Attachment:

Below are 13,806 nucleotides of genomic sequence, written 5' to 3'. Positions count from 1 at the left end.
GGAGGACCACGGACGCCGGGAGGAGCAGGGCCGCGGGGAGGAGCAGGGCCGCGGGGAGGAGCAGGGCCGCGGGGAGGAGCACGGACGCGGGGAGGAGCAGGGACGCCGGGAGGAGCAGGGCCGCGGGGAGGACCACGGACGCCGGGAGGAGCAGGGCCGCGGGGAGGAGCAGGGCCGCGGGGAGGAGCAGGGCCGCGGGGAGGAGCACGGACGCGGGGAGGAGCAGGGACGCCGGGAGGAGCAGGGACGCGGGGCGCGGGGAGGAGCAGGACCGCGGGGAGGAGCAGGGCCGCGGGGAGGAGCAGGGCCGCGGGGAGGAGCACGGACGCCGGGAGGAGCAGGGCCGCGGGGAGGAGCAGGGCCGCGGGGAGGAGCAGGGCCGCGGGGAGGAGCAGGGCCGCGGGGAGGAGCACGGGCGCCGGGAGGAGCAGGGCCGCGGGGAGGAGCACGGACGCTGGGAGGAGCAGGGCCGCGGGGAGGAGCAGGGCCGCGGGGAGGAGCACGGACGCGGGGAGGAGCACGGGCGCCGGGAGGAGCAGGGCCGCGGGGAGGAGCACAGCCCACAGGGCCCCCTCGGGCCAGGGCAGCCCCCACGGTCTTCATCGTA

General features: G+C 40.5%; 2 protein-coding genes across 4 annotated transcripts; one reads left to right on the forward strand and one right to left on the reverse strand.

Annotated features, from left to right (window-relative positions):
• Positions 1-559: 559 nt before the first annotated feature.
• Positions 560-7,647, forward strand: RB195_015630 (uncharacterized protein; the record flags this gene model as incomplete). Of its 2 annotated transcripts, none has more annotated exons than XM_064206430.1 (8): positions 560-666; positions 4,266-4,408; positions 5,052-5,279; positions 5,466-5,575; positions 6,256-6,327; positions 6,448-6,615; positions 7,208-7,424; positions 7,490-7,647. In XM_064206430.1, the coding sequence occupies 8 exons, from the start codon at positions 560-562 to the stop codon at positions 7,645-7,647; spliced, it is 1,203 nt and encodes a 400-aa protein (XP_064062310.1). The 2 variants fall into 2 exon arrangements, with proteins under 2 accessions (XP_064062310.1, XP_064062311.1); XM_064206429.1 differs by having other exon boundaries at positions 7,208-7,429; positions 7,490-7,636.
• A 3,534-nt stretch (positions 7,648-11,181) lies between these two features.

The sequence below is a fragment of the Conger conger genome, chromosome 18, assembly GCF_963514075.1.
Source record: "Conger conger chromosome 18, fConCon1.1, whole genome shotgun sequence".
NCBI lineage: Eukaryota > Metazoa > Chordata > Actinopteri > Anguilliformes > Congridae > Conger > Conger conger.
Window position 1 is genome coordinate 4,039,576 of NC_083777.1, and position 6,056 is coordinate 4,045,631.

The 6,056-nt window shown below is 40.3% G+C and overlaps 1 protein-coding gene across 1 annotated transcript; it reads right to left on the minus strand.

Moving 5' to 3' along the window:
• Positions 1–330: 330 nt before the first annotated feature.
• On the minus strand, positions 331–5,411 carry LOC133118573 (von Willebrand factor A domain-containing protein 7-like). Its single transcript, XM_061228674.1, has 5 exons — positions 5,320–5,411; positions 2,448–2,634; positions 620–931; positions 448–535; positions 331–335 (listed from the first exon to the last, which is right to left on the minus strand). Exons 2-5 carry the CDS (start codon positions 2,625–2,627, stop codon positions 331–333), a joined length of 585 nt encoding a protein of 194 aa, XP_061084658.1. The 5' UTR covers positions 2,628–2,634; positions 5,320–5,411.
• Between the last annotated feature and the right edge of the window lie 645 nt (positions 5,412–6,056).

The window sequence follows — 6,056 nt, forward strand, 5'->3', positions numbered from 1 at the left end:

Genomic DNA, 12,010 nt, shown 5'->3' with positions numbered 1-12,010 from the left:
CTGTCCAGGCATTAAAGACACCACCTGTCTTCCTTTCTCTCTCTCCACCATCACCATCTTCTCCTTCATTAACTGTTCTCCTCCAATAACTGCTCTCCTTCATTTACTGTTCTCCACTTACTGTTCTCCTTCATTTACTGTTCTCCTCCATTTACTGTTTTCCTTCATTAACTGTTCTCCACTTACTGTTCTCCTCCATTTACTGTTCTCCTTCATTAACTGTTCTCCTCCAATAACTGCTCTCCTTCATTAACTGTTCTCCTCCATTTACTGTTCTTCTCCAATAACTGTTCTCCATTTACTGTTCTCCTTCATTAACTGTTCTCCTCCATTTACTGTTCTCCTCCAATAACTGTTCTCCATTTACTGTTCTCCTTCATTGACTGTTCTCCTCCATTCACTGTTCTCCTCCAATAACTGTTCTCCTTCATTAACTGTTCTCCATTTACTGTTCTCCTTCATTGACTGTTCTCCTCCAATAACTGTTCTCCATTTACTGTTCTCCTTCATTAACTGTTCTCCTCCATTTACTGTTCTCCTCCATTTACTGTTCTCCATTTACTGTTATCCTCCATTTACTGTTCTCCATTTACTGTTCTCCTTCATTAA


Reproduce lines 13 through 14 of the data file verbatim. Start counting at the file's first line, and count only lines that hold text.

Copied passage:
Moving 5' to 3' along the window:
• Positions 1–330: 330 nt before the first annotated feature.